Remember when you learned to ride a bike?

You probably started out with a tricycle when you were very young. At some point, you got the coveted two-wheeler with training wheels. And most likely, one day, one of your parents told you that you were ready to take those training wheels off.

Excitement and joy arose when a sunny spring day appeared and you knew it was your time to be a "big kid." And you probably resented the adult who held on to the back of the bike as you started riding.

But when they did eventually let go, what happened?

You fell.

Splat! Right over on your side. You thought you could do it, but it turned out balance on two wheels is a lot different than balance on four. That adult was right.

Maybe you cried. Maybe you skinned a knee or an elbow. Perhaps you found your little self completely disappointed and frustrated about what you thought you could do without effort.

But no matter how you felt, you got up and got back on that bike.

Maybe right away, and maybe a week later. But you got back on the bike. You practiced. You fell many more times, but you kept getting back on.

And now, as an adult, you know how to ride a bike. You may not do it very often, and you may fall every now and then, but you know how to ride a bike.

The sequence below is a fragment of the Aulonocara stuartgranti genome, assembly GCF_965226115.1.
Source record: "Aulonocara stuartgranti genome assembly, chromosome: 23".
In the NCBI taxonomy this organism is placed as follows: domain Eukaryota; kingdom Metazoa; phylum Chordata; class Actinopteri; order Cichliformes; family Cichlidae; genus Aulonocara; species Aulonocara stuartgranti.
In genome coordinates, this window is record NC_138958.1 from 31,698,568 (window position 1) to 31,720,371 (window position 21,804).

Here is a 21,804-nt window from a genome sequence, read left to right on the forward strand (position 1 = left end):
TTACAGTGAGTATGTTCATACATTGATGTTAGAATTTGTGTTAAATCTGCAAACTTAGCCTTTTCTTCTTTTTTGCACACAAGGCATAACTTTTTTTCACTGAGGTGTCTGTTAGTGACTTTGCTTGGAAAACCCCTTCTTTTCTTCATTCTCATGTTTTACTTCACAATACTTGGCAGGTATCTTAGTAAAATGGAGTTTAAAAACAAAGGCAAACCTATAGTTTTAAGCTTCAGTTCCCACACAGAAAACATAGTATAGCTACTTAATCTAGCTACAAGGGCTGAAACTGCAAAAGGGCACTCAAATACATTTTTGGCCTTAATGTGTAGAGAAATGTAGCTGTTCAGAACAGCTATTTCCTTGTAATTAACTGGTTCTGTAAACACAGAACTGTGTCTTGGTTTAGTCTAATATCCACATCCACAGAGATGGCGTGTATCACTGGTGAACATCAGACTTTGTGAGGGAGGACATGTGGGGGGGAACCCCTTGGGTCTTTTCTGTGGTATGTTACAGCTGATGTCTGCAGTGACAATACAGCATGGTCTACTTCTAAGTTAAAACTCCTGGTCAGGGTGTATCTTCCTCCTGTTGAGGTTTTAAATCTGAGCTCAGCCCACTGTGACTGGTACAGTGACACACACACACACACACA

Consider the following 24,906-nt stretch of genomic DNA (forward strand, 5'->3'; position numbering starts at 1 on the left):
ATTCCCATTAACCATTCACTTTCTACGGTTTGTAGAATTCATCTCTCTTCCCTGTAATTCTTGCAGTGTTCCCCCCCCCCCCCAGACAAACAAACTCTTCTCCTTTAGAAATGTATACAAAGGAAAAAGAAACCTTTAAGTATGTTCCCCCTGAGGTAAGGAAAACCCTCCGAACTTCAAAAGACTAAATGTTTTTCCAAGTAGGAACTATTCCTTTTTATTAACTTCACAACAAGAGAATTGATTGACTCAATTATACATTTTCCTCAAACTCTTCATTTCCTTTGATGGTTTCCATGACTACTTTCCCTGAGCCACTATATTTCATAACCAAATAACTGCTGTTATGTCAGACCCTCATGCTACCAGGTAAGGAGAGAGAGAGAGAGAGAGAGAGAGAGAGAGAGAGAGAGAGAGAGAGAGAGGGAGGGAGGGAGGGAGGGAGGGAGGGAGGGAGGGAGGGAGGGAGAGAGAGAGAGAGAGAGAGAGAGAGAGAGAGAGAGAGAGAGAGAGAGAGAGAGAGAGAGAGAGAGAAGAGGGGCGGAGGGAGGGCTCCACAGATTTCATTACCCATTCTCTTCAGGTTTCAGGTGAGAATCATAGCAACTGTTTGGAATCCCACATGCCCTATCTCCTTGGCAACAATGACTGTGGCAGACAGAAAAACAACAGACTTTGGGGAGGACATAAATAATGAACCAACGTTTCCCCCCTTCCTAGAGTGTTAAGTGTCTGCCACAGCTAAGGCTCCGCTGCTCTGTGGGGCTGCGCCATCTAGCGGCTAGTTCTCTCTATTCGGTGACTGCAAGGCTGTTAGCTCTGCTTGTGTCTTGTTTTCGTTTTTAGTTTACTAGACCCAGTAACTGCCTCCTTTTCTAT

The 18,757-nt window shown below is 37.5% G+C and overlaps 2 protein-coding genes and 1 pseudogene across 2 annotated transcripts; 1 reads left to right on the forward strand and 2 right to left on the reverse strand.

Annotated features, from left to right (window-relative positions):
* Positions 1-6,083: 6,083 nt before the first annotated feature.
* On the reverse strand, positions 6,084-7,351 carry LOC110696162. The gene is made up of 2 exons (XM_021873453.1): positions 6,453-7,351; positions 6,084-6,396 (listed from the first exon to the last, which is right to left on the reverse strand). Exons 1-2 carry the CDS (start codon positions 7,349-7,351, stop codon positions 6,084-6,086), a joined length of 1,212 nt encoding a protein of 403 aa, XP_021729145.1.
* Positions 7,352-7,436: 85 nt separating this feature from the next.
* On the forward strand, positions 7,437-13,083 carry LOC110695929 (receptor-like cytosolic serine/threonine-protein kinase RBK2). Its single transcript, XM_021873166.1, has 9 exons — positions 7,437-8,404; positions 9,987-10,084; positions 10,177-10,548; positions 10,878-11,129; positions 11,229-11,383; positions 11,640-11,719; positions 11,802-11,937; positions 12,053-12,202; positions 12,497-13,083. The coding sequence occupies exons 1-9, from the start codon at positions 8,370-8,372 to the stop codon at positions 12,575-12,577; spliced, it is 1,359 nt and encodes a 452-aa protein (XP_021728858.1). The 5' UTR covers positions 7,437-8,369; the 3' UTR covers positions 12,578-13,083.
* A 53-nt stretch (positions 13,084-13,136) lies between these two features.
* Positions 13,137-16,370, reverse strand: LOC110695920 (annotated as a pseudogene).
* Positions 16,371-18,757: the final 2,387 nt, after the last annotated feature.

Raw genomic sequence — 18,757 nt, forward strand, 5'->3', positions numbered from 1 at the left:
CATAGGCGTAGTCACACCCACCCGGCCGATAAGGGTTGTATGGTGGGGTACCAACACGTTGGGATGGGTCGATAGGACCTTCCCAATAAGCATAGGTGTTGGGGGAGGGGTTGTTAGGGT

So what makes you think that managing your ADD is any different than riding a bike?

What makes you think that the minute you set your mind to something, you can accomplish it instantly?

Organization, time management, better focus and concentration, emotional regulation...they all require practice. They all require the willingness to try again in the face of failure.

Managing ADD is like riding a bike. Expect a learning period. Expect quite a few falls. Expect a hard time finding your balance.

And no matter what, always get back on the bike.

Author's Bio: 

Jennifer Koretsky is a Professional ADD Management Coach who helps adults manage their ADD and move forward in life. She encourages clients to increase self-awareness, focus on strengths and talents, and create realistic action plans. She offers a 90-day intensive skill-building program, workshops, and private coaching. Her work has been featured in numerous media, including The New York Times Magazine and The Times (UK). To subscribe to Jennifer’s free email newsletter, The ADD Management Guide, please visit